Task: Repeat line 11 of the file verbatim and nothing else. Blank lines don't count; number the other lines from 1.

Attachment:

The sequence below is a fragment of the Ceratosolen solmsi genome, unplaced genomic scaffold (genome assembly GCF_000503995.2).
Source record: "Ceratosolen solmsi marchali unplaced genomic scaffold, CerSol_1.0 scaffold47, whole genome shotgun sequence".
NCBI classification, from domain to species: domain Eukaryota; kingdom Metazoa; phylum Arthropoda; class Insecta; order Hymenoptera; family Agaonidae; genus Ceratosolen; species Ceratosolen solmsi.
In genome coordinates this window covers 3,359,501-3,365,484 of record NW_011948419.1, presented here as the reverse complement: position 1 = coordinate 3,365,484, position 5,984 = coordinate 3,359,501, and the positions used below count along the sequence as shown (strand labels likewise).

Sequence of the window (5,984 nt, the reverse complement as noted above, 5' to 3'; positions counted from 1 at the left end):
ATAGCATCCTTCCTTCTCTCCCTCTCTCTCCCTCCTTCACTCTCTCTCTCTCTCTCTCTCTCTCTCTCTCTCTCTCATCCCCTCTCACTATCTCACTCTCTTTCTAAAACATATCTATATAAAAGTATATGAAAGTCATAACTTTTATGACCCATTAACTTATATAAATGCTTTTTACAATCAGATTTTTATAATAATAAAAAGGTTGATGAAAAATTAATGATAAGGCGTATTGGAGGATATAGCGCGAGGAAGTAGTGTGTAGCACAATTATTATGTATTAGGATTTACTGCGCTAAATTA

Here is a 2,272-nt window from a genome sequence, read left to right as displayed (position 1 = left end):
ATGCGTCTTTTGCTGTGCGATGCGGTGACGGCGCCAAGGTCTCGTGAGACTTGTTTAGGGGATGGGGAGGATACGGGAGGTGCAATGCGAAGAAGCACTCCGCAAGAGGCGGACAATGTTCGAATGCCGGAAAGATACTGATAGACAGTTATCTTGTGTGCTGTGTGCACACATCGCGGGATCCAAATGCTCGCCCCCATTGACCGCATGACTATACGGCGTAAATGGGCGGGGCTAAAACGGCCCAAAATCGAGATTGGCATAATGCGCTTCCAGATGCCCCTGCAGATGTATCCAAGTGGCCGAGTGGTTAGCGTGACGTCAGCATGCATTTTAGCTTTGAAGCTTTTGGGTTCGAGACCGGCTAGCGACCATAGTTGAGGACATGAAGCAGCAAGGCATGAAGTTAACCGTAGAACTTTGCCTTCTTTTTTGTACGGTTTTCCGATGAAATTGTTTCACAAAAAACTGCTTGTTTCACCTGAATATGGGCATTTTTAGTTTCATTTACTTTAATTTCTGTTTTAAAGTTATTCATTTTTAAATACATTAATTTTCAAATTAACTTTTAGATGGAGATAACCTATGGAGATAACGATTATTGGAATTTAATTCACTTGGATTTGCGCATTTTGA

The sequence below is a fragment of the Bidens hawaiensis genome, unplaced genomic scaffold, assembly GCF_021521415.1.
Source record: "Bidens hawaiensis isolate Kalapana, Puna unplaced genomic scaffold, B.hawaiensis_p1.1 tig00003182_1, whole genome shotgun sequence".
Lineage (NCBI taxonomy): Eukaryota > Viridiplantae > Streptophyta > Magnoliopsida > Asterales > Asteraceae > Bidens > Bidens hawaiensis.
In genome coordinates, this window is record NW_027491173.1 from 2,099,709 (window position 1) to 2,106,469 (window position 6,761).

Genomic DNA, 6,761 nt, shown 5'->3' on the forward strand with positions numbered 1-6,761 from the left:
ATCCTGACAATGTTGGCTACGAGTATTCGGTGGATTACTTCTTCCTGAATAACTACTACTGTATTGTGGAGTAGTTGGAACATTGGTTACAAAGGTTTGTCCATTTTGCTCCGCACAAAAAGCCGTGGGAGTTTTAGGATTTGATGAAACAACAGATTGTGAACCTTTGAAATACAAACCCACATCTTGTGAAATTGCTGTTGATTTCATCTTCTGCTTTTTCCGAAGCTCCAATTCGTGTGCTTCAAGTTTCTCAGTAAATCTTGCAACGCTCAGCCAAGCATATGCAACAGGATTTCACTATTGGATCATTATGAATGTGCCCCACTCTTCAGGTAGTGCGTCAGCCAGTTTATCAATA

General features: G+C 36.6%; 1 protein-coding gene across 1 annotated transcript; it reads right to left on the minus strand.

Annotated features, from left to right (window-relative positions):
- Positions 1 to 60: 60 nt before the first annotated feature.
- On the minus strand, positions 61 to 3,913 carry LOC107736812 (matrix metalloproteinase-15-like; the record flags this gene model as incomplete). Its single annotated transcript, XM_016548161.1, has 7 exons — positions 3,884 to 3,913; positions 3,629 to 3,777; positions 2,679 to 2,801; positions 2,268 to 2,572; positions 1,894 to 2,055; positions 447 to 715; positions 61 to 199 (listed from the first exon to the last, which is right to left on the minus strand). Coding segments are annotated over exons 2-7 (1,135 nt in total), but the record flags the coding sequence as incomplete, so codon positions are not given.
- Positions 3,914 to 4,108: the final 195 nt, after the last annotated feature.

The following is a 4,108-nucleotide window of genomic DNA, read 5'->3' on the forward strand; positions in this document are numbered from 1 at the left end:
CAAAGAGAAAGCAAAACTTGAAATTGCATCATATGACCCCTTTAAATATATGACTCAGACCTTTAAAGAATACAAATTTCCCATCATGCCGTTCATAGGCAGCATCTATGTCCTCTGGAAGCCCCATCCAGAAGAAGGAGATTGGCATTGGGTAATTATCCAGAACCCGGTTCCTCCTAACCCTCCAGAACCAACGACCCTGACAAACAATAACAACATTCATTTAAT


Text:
Lineage (NCBI taxonomy): Eukaryota > Viridiplantae > Streptophyta > Magnoliopsida > Asterales > Asteraceae > Bidens > Bidens hawaiensis.